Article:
Advisory Group Discussion: Ken Hyer, Will Reay, Carlos Martins, Alex Barron and Annette Guiseppi-Elie provided some suggestions for statistical analysis, observations about filtered and unfiltered water samples, suitable detection limits for sediment analysis, and advice about storm water sampling.
DEQ Air Division Perspective: Carlos Martins
Handouts: DEQ Air Division Perspective
Carlos used the handouts as visual guides, discussing them in the sequence presented. Carlos said that DEQ has the option to develop a state Clean Air Mercury regulation by 2006 rather than use the EPA promulgated Clean Air Mercury Rule.
- EPA Clean Air Mercury Rule Basic Information
- VADEQ Clean Air Mercury Rule (Revision F05), Notice of Intended Regulatory Action (NOIRA), Agency Background Document
- VADEQ Air Division September 15, 2005 Meeting Minutes Ad Hoc Advisory Group Concerning Clean Air Mercury Rule
- VA Toxics Release Inventory Report Executive Summary 2003 Facility Reports, March 2005
- VA DEQ Supporting Information - Regulatory Ad Hoc Advisory Group Concerning Clean Air Mercury Rule - September 7, 2005
- Annual VA Mercury Air Emissions 2000-2003
- Companies Reporting 2003 Mercury Emissions in Virginia
- Maps of Mercury Advisories (VADPH) and Mercury Emission Sources (VADEQ TRI over 10lbs/yr)
- Scientific Literature Pertinent to Mercury Deposition
- Advisory Group Discussion: There were some questions about EPA caps.
DEQ TMDL Mercury Experience: Jutta Schneider
PowerPoint Presentation: DEQ Hg TMDL Perspective
In his introduction to Jutta's presentation, Alan Pollock explained that the link to TMDLs is that waters are listed as impaired for mercury violate the water quality standards due to a fish consumption advisory. Jutta described mercury TMDL approaches in MN, MA, MD, and VA. There are currently two mercury advisory areas in Virginia requiring TMDLs by 2010 under the federal court Consent Decree governing Virginia, both are legacy mercury problems (North Fork Holston River and South River/South Fork Shenandoah River). There is an ongoing TMDL development project in the South River, with USGS working in collaboration with Dupont, the South River Science Team, and DEQ. A TMDL is needed within 12 years of the initial listing (2016 for 2004 listing of Dragon Run, Blackwater River and Feeder to Dismal Swamp, 2018 for new 2006 listings.)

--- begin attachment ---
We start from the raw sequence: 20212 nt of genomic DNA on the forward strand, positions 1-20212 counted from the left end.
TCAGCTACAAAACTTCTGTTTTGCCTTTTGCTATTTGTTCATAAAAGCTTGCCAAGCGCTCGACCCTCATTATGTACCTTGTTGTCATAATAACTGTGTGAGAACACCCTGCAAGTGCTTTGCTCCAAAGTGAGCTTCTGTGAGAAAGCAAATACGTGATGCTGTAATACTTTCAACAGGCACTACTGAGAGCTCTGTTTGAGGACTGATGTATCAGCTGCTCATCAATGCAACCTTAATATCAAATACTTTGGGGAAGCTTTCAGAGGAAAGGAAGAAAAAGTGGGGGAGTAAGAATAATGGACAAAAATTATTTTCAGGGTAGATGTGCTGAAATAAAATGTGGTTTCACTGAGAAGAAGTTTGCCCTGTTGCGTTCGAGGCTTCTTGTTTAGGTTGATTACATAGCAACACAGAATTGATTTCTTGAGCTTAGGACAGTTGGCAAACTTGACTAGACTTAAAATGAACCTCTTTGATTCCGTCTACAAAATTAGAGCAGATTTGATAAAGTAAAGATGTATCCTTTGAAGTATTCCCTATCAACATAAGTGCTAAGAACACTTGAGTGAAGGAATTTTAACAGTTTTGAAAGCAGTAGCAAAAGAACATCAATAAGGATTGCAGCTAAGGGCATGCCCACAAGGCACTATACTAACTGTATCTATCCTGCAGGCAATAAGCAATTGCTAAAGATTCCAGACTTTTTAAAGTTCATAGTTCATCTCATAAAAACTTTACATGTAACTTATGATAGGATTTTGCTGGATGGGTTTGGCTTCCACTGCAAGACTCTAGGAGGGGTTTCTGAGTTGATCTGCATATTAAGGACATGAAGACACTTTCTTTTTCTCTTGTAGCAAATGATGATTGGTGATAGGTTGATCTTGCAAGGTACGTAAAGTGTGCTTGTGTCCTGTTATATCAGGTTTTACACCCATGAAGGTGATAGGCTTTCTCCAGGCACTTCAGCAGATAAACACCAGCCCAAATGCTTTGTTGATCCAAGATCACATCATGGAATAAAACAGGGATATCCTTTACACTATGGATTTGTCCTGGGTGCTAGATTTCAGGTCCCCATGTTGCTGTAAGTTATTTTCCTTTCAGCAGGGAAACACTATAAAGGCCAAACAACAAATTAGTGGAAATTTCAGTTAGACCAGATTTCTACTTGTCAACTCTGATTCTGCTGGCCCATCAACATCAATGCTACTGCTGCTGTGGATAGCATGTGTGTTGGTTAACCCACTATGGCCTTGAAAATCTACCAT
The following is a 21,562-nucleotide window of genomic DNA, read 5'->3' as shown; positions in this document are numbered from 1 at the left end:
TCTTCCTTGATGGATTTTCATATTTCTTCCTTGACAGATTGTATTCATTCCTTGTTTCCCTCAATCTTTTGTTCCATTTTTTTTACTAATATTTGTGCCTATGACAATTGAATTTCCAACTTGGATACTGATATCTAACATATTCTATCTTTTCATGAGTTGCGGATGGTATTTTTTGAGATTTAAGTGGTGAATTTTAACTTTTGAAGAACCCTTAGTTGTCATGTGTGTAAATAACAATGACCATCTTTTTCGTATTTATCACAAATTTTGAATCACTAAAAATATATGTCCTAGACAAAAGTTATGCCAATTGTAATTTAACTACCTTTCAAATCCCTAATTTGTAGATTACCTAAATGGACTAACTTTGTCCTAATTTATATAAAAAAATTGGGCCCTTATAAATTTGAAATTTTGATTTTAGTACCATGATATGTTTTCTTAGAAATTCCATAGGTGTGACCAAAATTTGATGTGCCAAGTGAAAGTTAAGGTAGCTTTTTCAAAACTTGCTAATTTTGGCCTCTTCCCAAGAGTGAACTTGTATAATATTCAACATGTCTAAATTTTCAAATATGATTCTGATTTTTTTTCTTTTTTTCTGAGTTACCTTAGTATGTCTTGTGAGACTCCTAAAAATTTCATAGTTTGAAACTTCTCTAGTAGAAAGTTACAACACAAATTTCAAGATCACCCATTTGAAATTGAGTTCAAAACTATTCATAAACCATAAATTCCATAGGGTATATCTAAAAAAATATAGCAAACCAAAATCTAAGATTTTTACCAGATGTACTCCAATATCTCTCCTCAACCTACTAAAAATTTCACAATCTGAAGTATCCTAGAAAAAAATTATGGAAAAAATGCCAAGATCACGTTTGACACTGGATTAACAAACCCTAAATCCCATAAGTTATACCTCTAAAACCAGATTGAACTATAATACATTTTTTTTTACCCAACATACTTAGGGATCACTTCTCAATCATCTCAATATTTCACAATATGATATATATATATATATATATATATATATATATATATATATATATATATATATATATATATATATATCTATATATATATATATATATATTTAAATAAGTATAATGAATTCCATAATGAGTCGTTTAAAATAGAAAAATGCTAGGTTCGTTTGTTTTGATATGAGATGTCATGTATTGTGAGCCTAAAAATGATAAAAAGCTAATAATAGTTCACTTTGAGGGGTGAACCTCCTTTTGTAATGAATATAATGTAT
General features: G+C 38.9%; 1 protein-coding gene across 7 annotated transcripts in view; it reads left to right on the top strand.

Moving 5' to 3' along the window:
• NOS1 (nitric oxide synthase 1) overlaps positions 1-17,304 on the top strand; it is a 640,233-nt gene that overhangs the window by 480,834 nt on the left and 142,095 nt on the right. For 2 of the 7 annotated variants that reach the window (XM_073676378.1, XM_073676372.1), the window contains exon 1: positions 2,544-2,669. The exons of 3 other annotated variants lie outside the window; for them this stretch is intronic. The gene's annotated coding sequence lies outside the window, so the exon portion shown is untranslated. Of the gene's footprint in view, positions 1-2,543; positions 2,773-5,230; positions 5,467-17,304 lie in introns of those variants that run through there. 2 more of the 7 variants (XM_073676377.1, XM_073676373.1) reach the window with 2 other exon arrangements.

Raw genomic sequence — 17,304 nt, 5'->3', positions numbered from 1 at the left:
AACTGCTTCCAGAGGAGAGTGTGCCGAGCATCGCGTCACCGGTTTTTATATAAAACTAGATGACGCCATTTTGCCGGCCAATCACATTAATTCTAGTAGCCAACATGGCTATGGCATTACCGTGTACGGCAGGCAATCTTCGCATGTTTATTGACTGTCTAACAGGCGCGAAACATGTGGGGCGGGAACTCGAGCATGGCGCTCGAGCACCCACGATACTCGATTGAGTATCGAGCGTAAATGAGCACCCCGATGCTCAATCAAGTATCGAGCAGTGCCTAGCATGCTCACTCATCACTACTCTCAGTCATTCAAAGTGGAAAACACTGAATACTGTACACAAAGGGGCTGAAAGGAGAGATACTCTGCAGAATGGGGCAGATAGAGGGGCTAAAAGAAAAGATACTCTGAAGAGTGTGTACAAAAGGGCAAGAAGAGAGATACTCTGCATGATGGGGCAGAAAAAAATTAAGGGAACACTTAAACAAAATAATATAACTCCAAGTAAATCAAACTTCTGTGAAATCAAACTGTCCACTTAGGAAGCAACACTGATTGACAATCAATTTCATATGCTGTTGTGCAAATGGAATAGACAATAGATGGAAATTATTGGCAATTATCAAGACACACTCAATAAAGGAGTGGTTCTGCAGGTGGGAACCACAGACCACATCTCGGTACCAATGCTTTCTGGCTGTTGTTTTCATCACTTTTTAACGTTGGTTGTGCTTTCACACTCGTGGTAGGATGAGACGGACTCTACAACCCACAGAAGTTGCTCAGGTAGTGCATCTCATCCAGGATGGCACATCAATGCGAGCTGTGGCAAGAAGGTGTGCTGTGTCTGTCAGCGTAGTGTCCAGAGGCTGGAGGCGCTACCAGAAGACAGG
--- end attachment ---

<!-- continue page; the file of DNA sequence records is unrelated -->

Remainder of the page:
Advisory Group Discussion: There was a question about water coordination with the air side of DEQ.
Plans for Follow-Up and Future Meetings
Alan Pollock sought general committee comments, including their thoughts on how DEQ should go about developing a mercury statewide strategy, using the existing agency PCB strategy as a starting point but recognizing the mercury strategy would be more complex because it involves air issues as well as water and waste sources. He concluded the meeting by saying that he thought the committee should meet on an annual basis and advised the committee members that a summary of the meeting and copies of the presentations and handouts would be posted on the DEQ Fish Tissue and Sediment Monitoring Program web page.
Advisory Group Discussion: The suggestion was made that the South River Science Team might be a good model as it had been beneficial to the TMDL process. The need for air and water division interaction was discussed and Alan Pollock advised Carlos Martins that he should not be surprised to see water staff at the Mercury Clean Air Rule hearing. It was suggested that the impact of low pH should be recognized. There was some discussion about the selection of sampling stations for the 2006 fish and sediments contaminant program, especially regarding existing monitoring on the Rappahannock River Basin and potential additional sites. There was the suggestion that DEQ and VDH review the EPA mercury limit and collaborate on a state number rather than separate agency screening numbers.